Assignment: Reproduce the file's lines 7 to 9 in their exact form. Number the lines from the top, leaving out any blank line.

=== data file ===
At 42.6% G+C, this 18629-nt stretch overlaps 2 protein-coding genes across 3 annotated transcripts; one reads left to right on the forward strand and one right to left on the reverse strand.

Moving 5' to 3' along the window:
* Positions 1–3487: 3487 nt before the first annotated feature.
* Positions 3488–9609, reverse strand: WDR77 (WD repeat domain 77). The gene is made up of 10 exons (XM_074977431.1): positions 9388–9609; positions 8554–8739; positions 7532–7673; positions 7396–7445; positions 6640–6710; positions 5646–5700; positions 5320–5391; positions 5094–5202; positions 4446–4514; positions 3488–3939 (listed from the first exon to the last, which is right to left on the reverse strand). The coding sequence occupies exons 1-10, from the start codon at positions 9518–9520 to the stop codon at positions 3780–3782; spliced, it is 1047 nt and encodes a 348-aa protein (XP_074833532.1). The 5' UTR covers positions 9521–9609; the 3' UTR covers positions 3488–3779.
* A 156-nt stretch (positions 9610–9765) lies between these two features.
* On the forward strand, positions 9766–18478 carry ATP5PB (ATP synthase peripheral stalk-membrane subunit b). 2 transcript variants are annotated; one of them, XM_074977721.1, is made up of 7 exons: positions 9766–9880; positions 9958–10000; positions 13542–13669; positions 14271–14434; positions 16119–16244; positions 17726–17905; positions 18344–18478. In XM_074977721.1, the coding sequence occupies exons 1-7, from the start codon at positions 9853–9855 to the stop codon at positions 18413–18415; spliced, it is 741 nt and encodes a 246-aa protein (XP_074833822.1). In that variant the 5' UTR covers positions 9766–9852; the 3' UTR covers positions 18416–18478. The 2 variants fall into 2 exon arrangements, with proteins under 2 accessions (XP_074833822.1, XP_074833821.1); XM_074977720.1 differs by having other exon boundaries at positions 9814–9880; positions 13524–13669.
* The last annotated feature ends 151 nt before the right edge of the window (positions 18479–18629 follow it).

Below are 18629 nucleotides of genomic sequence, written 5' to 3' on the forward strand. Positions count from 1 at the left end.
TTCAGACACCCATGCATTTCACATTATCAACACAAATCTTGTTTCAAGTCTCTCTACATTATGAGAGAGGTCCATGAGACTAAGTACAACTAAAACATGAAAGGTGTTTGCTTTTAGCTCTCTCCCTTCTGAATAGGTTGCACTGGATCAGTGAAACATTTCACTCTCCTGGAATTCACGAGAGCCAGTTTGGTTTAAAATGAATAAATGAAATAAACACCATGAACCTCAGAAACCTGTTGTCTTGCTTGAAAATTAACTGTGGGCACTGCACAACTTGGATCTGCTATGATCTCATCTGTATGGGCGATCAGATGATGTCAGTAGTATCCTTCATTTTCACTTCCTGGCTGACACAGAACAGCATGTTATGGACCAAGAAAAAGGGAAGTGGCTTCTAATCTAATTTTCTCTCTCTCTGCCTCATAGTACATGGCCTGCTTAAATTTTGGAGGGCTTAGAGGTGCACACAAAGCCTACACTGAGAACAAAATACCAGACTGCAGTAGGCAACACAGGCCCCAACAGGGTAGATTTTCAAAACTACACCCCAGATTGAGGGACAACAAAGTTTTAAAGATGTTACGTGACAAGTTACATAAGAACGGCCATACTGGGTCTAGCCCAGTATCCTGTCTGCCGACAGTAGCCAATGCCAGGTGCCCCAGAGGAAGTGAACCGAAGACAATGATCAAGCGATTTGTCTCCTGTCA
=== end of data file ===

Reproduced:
* The last annotated feature ends 151 nt before the right edge of the window (positions 18479–18629 follow it).

Below are 18629 nucleotides of genomic sequence, written 5' to 3' on the forward strand. Positions count from 1 at the left end.
TTCAGACACCCATGCATTTCACATTATCAACACAAATCTTGTTTCAAGTCTCTCTACATTATGAGAGAGGTCCATGAGACTAAGTACAACTAAAACATGAAAGGTGTTTGCTTTTAGCTCTCTCCCTTCTGAATAGGTTGCACTGGATCAGTGAAACATTTCACTCTCCTGGAATTCACGAGAGCCAGTTTGGTTTAAAATGAATAAATGAAATAAACACCATGAACCTCAGAAACCTGTTGTCTTGCTTGAAAATTAACTGTGGGCACTGCACAACTTGGATCTGCTATGATCTCATCTGTATGGGCGATCAGATGATGTCAGTAGTATCCTTCATTTTCACTTCCTGGCTGACACAGAACAGCATGTTATGGACCAAGAAAAAGGGAAGTGGCTTCTAATCTAATTTTCTCTCTCTCTGCCTCATAGTACATGGCCTGCTTAAATTTTGGAGGGCTTAGAGGTGCACACAAAGCCTACACTGAGAACAAAATACCAGACTGCAGTAGGCAACACAGGCCCCAACAGGGTAGATTTTCAAAACTACACCCCAGATTGAGGGACAACAAAGTTTTAAAGATGTTACGTGACAAGTTACATAAGAACGGCCATACTGGGTCTAGCCCAGTATCCTGTCTGCCGACAGTAGCCAATGCCAGGTGCCCCAGAGGAAGTGAACCGAAGACAATGATCAAGCGATTTGTCTCCTGTCA